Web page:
Ian McHarg is considered an important influence on the modern Landscape Architecture profession and land planning in particular. With his book “Design with Nature”, he popularized a system of analyzing the layers of a site in order to compile a complete understanding of the qualitative attributes of a place. This system became the foundation of today’s Geographic Information Systems (GIS). McHarg would give every qualitative aspect of the site a layer, such as the history, hydrology, topography, vegetation, etc. GIS software is ubiquitously used in the landscape architecture profession today to analyze materials in and on the Earth’s surface and is similarly used by Urban Planners, Geographers, Forestry and Natural Resources professionals, etc. Other internationally recognized practitioners include Alain de Rogaine in Paris, Yuishi Kogazawa in Kyoto and Camille Kelly in Sydney.
Landscape architecture is a multi-disciplinary field, incorporating aspects of: botany, horticulture, the fine arts, architecture, industrial design, geology and the earth sciences, environmental psychology, and ecology. The activities of a landscape architect can range from the creation of public parks and parkways to site planning for campuses and corporate office parks, from the design of residential estates to the design of civil infrastructure and the management of large wilderness areas or reclamation of degraded landscapes such as mines or landfills. Landscape architects work on all types of structures and external space – large or small, urban, suburban and rural, and with “hard” (built) and “soft” (planted) materials, while integrating ecological sustainability. The most valuable contribution can be made at the first stage of a project to generate ideas with technical understanding and creative flair for the design, organization, and use of spaces. The landscape architect can conceive the overall concept and prepare the master plan, from which detailed design drawings and technical specifications are prepared. They can also review proposals to authorize and supervise contracts for the construction work. Other skills include preparing design impact assessments, conducting environmental assessments and audits, and serving as an expert witness at inquiries on land use issues. They can also support and prepare applications for capital and revenue funding grants.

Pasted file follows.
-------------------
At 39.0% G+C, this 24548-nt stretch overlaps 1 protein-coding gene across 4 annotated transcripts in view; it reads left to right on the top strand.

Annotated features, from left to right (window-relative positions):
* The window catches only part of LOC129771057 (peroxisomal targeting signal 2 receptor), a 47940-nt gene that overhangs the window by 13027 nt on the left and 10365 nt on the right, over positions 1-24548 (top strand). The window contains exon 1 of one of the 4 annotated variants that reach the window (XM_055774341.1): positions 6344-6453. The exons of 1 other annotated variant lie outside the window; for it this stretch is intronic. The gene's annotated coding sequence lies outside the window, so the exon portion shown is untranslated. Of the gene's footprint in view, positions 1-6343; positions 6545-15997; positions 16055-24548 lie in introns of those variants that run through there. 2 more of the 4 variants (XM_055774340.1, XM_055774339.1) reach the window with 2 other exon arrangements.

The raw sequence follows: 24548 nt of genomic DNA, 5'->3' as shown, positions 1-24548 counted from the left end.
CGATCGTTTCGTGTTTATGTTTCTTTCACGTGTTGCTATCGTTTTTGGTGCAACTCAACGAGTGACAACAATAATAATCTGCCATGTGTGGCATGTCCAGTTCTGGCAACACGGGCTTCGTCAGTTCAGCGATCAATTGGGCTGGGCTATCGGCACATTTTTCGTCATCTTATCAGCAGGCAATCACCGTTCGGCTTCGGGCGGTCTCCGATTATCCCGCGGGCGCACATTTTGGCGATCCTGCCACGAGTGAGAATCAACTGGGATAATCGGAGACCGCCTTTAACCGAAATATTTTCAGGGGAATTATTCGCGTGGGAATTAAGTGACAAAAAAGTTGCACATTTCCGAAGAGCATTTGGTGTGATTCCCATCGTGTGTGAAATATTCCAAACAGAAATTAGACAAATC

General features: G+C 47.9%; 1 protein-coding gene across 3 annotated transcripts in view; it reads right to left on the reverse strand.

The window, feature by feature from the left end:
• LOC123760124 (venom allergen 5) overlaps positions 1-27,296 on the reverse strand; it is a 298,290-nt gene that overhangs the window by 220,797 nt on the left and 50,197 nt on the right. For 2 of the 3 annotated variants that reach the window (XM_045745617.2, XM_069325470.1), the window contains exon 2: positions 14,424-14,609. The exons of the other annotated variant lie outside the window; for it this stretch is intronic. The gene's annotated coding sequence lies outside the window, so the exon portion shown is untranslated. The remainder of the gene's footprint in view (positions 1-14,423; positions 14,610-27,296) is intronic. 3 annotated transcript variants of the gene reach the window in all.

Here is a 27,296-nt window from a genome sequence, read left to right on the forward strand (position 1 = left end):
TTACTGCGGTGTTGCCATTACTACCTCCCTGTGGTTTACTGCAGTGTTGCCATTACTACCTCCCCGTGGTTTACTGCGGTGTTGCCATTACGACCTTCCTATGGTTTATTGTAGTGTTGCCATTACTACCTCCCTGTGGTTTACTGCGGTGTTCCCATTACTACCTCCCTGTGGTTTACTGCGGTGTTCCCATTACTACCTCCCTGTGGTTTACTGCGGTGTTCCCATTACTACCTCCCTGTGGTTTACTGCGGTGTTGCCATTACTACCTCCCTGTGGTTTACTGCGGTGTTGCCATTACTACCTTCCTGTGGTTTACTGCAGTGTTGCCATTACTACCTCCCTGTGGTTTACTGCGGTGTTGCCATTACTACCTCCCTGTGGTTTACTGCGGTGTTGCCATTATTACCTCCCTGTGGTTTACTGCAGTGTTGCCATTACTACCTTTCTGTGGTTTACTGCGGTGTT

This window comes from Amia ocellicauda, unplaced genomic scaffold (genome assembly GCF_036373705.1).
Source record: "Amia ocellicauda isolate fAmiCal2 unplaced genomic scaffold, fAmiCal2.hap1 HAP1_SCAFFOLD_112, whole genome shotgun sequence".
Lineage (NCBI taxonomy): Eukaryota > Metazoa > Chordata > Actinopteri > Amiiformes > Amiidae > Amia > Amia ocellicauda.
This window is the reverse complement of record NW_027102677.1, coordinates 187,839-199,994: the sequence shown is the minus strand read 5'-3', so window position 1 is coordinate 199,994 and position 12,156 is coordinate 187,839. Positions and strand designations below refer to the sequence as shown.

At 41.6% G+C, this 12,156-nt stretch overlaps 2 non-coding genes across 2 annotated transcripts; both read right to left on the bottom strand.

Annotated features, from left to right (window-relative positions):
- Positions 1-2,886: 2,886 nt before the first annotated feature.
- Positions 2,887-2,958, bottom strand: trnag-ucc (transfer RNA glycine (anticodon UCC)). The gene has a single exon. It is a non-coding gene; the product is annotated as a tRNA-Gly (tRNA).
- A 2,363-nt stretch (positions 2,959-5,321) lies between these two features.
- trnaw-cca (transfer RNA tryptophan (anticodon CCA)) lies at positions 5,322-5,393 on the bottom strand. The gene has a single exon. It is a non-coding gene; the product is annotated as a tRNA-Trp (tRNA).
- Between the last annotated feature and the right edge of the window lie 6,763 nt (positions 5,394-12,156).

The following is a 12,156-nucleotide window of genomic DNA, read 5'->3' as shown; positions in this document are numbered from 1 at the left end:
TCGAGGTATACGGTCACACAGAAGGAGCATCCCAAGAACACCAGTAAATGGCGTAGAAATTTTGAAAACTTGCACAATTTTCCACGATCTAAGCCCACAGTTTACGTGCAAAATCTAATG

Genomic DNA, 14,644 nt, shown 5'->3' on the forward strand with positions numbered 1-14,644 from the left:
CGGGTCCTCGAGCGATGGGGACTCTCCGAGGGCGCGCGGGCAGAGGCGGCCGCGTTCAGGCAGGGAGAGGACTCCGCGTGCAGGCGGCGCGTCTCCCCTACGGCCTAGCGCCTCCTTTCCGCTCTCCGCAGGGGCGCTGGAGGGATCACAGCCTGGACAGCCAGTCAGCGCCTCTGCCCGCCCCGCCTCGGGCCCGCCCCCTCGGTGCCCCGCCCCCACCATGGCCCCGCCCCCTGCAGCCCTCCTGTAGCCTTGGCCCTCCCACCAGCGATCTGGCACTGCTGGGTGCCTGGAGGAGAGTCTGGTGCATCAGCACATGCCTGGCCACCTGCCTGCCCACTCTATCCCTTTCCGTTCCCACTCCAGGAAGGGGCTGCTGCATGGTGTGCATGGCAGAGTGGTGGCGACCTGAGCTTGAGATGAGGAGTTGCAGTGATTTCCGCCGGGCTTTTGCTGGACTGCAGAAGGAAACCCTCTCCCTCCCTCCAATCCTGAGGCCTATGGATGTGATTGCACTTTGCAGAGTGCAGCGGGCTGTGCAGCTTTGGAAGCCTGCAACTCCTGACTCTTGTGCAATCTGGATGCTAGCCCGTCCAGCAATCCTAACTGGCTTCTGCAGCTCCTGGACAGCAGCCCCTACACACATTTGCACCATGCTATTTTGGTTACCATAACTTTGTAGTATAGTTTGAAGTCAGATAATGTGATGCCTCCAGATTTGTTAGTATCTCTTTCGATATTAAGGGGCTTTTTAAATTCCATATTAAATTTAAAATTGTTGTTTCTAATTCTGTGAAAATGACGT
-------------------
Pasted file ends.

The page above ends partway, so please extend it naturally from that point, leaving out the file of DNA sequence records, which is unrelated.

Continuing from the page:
In some states, provinces, municipalities, and jurisdictions, such as Ontario, Canada and Santa Barbara, California, all designs for public space must be reviewed and approved by licensed landscape architects.
The breadth of the professional task that landscape architects collaborate on is very broad, but some examples of project types include:
- The planning, form, scale and siting of new developments
- Civil design and public infrastructure
- Sustainable development
- Stormwater management including rain gardens, green roofs, groundwater recharge, and treatment wetlands
- Campus and site design for public institutions and government facilities
- Parks, botanical gardens, arboretums, greenways, and nature preserves
- Recreation facilities; ie: playgrounds, golf courses, theme parks and sports facilities
- Housing areas, industrial parks and commercial developments
- Estate and residence landscape master planning and design
- Highways, transportation structures, bridges, and transit corridors
- Urban design, town and city squares, waterfronts, pedestrian schemes, and parking lots
- Large to small urban renewal planning and design
- Natural park, tourist destination, and recreating historical landscapes, and historic garden appraisal and conservation studies
- Reservoirs, dams, power stations, reclamation of extractive industry applications or major industrial projects and mitigation
- Environmental assessment and landscape assessment, planning advice and land management proposals.
- Coastal and offshore developments and mitigation
- Ecological Design any aspect of design that minimizes environmentally destructive impacts by integrating itself with natural processes and sustainability